Feb 25, 2004 (03:02 PM EST)
How to Configure The Jabber Instant Messaging Server

Read the Original Article at InformationWeek

1   2   3  
Jabber is an open source project designed to provide secure real-time messages and presence information transfer between multiple entities on the Internet. Due to the wide variety of developers who work on jabber, it is highly configurable for a range of different situations. For example, a server can be used privately by a company, or open to the public Internet. In this guide, you will learn how to configure a jabber server for a private organization, as well as how to setup some more advanced features.

Why Jabber?
The natural question is, why use jabber? There are other instant messaging systems, such as AOL, Lotus SameTime and Microsoft Messenger. What makes jabber different? The first benefit to jabber is how many different operating systems is runs on. Most major Linux/Unix platforms can run a jabber server. Secondly, the system requirements are much lower for jabber. An average to large jabber server can be run on a Pentium class computer with about 512 Megabytes of RAM, and takes less than 50 Megabytes of hard drive space for a complete install. AOL requires Red Hat Linux or Windows, a database such as Oracle 9i, a Pentium 4 at 2GHz, 512MB RAM minimum, and at least 100MB of disk space, not including the disk space for the user data. Lotus SameTime requires Windows, at least a Pentium II 400MHz processor, 500 Megabytes of RAM minimum, and at least 500 Megabytes of free hard disk space. If you look at the requirements for Microsoft Messenger, you will see that the official client runs only on Windows, and there is no possibility of running a server. And Microsoft Messenger simply uses a single instant messaging protocol for every user, there is no site access control.

Jabber is a smaller and more efficient server which is capable of being available only to a corporate network or specific users. The source code is freely available, which allows administrators to add or restrict features as they need. This flexibility makes jabber a natural choice for internal real-time communications.

Note: The jabber server is capable of being restricted to internal use only. But if gateways to other instant messaging systems are installed (such as AOL IM, MSN, ICQ, etc), users registered with those messaging systems will be able to contact users outside of the restricted site. Because the other messaging systems rely on a single central server, you cannot restrict access to those systems, you may only allow or deny it completely by installing or removing the gateways.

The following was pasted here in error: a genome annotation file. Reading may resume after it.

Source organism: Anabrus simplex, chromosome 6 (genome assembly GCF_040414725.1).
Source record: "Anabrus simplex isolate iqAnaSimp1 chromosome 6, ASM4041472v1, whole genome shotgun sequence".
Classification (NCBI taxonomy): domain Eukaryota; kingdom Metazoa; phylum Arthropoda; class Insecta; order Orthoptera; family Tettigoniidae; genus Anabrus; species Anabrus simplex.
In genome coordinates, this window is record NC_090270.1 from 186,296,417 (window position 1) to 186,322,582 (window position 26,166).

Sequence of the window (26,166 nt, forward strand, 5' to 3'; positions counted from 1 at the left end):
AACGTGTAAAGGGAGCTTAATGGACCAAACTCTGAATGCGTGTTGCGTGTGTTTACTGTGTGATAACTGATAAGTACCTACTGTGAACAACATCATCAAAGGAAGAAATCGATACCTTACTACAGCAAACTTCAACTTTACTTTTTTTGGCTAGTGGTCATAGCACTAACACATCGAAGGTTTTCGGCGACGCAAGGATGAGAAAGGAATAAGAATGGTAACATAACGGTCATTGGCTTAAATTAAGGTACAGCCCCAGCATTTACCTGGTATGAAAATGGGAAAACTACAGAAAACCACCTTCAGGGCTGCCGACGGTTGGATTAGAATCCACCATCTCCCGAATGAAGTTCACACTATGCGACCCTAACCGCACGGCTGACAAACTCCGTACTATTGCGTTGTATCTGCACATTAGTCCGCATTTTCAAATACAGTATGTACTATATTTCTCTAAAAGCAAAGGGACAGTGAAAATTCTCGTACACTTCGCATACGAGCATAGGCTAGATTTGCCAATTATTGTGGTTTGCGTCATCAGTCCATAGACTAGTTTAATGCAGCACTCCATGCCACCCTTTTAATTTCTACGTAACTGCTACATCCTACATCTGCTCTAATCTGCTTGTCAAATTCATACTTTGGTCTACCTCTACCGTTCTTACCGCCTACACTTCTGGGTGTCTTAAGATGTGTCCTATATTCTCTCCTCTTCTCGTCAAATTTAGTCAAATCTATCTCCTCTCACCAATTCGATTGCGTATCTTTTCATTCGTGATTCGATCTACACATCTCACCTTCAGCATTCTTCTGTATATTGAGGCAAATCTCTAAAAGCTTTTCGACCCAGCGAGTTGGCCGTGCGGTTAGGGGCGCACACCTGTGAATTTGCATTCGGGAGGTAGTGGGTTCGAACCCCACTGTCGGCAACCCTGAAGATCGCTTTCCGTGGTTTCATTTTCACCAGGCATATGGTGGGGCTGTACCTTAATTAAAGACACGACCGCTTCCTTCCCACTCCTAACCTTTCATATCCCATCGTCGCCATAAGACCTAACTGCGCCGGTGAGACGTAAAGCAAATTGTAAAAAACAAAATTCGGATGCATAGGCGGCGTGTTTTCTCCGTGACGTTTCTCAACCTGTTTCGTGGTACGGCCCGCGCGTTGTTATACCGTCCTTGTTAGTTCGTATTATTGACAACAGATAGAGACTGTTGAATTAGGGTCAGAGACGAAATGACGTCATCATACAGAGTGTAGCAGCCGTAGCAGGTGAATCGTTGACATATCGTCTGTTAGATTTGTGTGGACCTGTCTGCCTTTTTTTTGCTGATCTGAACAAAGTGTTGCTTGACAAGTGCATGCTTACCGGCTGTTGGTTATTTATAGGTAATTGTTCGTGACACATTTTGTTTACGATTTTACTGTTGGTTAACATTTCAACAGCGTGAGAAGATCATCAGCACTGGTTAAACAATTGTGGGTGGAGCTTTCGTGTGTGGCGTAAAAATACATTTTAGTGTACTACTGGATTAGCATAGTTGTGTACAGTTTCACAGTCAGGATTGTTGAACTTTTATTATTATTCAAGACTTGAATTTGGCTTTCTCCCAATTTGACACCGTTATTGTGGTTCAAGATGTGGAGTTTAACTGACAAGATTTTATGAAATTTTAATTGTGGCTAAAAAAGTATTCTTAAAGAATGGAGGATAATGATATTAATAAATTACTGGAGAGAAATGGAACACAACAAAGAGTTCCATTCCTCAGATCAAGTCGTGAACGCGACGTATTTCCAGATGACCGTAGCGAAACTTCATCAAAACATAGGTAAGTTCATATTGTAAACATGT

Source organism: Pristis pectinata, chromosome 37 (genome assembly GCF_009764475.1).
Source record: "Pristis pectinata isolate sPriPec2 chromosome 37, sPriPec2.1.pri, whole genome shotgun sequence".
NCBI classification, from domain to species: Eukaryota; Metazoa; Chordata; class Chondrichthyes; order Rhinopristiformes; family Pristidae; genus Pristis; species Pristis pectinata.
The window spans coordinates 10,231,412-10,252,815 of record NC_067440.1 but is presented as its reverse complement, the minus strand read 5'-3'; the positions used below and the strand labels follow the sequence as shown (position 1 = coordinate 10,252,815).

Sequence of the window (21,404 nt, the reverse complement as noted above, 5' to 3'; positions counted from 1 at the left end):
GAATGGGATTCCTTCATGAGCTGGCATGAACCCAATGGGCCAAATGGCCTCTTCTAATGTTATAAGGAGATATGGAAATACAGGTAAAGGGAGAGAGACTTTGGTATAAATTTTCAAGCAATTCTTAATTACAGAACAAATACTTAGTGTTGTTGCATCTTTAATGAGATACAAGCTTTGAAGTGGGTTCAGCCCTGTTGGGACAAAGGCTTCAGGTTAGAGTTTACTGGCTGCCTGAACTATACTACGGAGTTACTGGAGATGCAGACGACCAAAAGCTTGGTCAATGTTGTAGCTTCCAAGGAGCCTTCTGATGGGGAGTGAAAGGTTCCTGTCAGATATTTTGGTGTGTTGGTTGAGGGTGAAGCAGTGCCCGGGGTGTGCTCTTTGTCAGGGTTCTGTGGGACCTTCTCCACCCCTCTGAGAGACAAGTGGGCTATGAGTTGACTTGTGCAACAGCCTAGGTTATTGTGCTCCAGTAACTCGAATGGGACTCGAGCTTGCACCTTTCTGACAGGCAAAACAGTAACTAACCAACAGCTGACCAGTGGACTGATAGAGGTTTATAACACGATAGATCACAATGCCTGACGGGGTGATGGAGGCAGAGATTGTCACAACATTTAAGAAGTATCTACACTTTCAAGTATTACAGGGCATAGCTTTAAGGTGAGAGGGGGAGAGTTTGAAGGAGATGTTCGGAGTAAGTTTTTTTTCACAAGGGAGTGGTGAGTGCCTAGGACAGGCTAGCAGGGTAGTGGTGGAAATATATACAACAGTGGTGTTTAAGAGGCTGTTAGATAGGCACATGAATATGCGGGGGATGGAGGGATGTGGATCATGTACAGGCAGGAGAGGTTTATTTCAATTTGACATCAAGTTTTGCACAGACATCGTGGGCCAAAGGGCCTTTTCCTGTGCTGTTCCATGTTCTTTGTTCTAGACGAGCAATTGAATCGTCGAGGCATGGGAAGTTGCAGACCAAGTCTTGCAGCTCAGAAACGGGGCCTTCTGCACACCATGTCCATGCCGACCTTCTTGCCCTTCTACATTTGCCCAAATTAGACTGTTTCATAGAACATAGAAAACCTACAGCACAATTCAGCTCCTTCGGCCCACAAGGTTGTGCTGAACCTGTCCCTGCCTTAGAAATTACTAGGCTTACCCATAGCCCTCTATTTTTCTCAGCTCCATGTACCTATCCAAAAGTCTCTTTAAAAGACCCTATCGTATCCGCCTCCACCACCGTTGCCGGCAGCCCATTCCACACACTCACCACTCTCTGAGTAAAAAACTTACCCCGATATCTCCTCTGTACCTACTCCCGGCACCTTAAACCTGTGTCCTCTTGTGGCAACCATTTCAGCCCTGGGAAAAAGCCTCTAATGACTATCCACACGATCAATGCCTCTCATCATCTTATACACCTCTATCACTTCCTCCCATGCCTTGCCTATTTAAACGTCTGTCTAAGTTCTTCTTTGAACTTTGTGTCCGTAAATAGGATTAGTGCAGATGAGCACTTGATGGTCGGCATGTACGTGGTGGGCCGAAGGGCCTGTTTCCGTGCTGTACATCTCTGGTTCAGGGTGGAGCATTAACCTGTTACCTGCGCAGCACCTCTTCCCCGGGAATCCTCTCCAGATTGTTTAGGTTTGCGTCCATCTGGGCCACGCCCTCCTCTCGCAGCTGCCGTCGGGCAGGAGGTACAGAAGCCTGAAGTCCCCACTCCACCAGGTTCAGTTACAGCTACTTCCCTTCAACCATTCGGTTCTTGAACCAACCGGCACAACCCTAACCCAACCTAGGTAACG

What is Jabber
Let's take a look at what jabber really is. The Jabber Software Foundation says that jabber is a set of protocols for the real-time exchange of messages and presence information between entities on the Internet. The jabber protocols are implemented in several projects, all of which offer the same basic functions. This guide will be focusing on the jabberd server project. Jabberd was designed as a simple jabber server that implements the latest additions to the jabber standard. It is available for Linux, Solaris, BSD, and Windows. Jabberd is a very widely used server, and has had many developers to help secure and stabilize it. If someone wants a new feature implemented, they are free to do so under the terms of the Jabber Open Source License (JOSL). We will be setting up the server for Linux (or other compatible Unixes). Unfortunately, the 1.4.2 version does not work on Windows 2003 or XP.

Preparing for Installation
The jabberd server is a very powerful piece of software. It was originally designed as a proof of concept project, but it has been tested with 10,000 simultaneous users. Before we jump into setting up a server, make sure that you have the following software available to you:

  • The GNU pth threading library
  • GNU make
  • OpenSSL (optional)
  • OpenSSL is highly recommended, especially if anyone is going to connect to the jabber server from outside your corporate network.

    All three of these packages are typically installed by default on most Linux distributions. If you do not have these packages installed, you can obtain the source code from the links in the previous paragraphs. Compiling the packages is very straightforward. Simply unpack the source code, enter the software's directory, and type

    ./configure && make && make install